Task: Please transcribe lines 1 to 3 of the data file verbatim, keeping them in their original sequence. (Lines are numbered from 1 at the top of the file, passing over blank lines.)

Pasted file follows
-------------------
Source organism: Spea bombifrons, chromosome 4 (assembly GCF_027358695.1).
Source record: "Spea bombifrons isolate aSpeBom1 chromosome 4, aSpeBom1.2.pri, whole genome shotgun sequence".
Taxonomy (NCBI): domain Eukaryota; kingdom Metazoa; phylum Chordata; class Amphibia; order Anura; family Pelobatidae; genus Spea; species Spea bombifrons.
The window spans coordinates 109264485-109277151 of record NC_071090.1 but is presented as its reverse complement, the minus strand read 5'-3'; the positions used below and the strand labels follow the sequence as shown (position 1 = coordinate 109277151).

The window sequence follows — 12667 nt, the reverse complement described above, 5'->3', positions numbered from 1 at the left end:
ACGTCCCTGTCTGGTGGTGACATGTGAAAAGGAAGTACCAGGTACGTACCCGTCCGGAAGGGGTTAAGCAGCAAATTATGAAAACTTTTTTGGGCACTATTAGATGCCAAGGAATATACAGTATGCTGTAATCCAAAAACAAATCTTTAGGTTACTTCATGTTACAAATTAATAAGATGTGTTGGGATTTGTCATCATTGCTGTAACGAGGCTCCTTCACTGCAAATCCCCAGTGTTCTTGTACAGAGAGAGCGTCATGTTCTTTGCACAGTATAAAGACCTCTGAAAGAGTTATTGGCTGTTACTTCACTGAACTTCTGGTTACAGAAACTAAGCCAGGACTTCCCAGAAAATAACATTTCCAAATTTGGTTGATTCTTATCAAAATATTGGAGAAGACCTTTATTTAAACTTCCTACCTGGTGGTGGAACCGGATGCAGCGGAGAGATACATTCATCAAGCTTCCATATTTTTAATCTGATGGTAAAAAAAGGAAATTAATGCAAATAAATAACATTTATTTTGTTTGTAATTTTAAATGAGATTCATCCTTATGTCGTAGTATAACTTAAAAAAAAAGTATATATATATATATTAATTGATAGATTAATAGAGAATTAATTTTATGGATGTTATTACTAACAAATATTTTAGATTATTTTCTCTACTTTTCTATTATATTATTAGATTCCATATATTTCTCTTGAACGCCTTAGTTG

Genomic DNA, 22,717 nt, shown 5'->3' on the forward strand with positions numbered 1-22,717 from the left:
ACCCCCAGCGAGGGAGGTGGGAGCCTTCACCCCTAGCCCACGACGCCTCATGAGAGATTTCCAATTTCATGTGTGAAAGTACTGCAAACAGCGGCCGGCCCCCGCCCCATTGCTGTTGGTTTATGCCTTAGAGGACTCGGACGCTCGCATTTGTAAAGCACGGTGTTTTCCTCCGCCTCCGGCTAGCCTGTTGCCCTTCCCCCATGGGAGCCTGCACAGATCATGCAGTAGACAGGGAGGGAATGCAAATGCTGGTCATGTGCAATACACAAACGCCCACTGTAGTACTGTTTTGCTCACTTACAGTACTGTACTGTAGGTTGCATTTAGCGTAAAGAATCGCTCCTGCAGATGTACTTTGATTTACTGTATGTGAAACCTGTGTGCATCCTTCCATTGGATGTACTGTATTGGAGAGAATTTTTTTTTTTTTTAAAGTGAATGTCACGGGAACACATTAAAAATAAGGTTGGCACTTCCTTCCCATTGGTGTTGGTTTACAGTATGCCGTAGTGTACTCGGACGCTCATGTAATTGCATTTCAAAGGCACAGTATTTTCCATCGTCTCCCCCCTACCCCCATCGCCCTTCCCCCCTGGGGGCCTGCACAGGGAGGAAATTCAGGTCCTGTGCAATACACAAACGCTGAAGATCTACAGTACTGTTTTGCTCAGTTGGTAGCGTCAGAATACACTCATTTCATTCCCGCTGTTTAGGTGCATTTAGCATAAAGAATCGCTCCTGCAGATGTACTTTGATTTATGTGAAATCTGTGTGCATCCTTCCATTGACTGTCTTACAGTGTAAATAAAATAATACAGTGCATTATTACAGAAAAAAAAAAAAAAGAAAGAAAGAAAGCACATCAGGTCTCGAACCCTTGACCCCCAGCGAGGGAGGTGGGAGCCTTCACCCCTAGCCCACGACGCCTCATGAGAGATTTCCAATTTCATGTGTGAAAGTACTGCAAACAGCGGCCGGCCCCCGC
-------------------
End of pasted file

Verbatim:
Source organism: Spea bombifrons, chromosome 4 (assembly GCF_027358695.1).
Source record: "Spea bombifrons isolate aSpeBom1 chromosome 4, aSpeBom1.2.pri, whole genome shotgun sequence".
Taxonomy (NCBI): domain Eukaryota; kingdom Metazoa; phylum Chordata; class Amphibia; order Anura; family Pelobatidae; genus Spea; species Spea bombifrons.